Imagine when web companies are targeting ads based on what they see in your photos, the implied interests in your messages or even what they hear you say through your phone’s microphone. Already, some are predicting a cycle of behavioral reinforcement techniques, whereby consumers are manipulated into certain moods and then shown ads for products they’re now more likely to buy.
This is without considering the things companies will learn as we move into an area of connected devices, where everything from our thermostats to our cars are generating data and sending it back to corporate servers. Viewed in this light, it turns out Musk might not be the best messenger for concerns over an AI apocalypse. He’s CEO of a company, Tesla Motors, whose cars generate incredible amounts of data about every aspect of their existence and that keeps all that valuable information to itself.
That definitely could and should be used to predict when cars will fail or which part caused a failure. Perhaps it could be used to align R&D efforts with the real driving habits of consumers. Of course, it could also be really valuable to advertisers should Tesla ever decide to sell it (not that I’m suggesting it would).


A diagram of DARPA’s proposed deep learning system.

Anyone inclined to worry about government surveillance, however, might pray that consumer data stays within the relatively friendly confines of corporations that just want our money. Because this type of data could also be immensely valuable to government agencies that might want to track citizens or analyze their behavior. And governments — including but not limited to that of the United States — have little trouble gathering it and continue to show interest in new ways of analyzing it using AI techniques.
More, better data means better models and, in theory, better profiling. That’s great for fighting crime, but potentially not so great for the guy who just happens keeps strange hours, use burner phones, make weird web searches, and take a lot of trips to the union office and the Halal butcher. You wouldn’t want to utter the wrong phrase or do the wrong thing in an airport wired to monitor speech or other environmental inputs.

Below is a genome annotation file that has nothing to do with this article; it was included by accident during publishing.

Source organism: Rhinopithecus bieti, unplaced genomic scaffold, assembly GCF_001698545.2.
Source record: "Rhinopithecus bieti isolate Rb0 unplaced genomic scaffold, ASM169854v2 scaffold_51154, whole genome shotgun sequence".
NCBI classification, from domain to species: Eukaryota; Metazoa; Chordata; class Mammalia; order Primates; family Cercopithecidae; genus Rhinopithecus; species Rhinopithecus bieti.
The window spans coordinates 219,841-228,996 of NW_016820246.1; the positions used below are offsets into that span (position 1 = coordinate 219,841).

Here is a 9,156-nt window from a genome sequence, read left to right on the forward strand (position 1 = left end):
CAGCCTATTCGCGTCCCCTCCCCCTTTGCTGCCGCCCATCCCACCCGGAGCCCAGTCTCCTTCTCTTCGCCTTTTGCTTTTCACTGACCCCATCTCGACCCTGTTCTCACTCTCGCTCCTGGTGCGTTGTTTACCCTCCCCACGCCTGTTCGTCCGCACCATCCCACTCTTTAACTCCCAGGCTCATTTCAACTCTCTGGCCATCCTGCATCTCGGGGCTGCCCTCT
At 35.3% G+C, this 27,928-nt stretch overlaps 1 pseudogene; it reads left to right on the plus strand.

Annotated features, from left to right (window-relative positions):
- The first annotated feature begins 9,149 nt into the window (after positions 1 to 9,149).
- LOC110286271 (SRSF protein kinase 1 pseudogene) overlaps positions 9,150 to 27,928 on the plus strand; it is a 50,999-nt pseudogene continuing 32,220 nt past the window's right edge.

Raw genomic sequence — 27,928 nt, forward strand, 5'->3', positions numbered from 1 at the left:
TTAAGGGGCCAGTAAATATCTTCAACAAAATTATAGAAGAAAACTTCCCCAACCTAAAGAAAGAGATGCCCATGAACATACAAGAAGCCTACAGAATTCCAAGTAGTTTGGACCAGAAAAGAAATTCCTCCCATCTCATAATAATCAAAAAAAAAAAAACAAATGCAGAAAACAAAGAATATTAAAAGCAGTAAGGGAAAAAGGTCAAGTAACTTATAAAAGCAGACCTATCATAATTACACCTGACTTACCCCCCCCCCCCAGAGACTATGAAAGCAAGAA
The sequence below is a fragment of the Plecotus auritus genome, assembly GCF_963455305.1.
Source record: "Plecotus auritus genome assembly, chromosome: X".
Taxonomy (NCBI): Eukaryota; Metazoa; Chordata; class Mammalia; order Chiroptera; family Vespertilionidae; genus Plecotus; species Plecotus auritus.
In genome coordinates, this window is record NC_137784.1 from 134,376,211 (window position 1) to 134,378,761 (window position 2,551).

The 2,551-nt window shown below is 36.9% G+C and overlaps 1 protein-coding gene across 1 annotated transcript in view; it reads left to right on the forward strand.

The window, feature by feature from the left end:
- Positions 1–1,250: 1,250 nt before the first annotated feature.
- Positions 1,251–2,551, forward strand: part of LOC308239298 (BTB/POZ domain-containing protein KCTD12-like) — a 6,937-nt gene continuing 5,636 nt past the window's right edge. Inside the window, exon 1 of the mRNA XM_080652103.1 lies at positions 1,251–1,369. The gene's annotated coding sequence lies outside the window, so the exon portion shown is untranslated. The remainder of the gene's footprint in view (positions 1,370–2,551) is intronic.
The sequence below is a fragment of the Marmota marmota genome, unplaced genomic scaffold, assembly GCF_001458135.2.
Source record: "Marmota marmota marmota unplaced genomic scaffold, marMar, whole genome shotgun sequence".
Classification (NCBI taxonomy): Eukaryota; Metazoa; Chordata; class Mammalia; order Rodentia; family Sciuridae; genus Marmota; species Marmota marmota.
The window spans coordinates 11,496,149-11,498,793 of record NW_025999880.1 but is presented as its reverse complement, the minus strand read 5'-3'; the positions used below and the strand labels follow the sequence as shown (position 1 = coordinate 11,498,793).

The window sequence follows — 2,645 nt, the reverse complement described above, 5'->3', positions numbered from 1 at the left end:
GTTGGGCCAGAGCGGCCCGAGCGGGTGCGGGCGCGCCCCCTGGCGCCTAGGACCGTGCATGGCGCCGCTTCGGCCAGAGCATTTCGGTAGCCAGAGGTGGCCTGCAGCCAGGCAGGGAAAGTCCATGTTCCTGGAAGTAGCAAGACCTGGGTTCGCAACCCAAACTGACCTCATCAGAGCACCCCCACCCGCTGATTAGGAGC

As the Google child-porn case that broke on Monday demonstrates, companies and governments also work together from time to time. This practice, too, is rife with both promise, perils and constitutional questions. Google vows it’s not scanning for any other criminal behavior and I believe it, but the more data companies collect and the better they get at analyzing content, the more tempted agencies might be to expand the scope.

Keeping AI in check by keeping data in check

Many of these types of predictions are straight out of television scripts or sci-fi stories, but they’re increasingly more realistic. The way we prevent against them is to start regulating data in a manner that respects its power and puts that power back into the hands of the citizens who generate it.
Better, clearer, and more-specific terms of service on web privacy policies would be a good start. As would proposed rules around companies acting within their users’ expectations (ideally as expressed in those policies), and perhaps tagging data with accepted uses so auditors, or even prosecutors and plaintiffs’ attorneys, could readily identify privacy violations. Stricter rules on the types of data governments can access from service providers without a warrant, and the means by which they can access it, would also be helpful.
When violations occur, we should expect some sort of symmetrical response rather than an employee reprimand or a bogus class-action settlement where lawyers get rich and consumers get nothing. Essentially, citizens and consumers need a way to protect themselves in what’s presently a one-sided fight where the other side has all the data and, more importantly, all the algorithms.
AI research is only going to pick up its pace over the next decade, and we’re going to start seeing some really big breakthroughs. Who knows, maybe we’ll even start seeing signs that the future Elon Musk and his ilk predict is actually plausible. If we want to take advantage of the good parts and keep the bad parts in check, I think the key will be keeping tabs on the data that makes it all possible.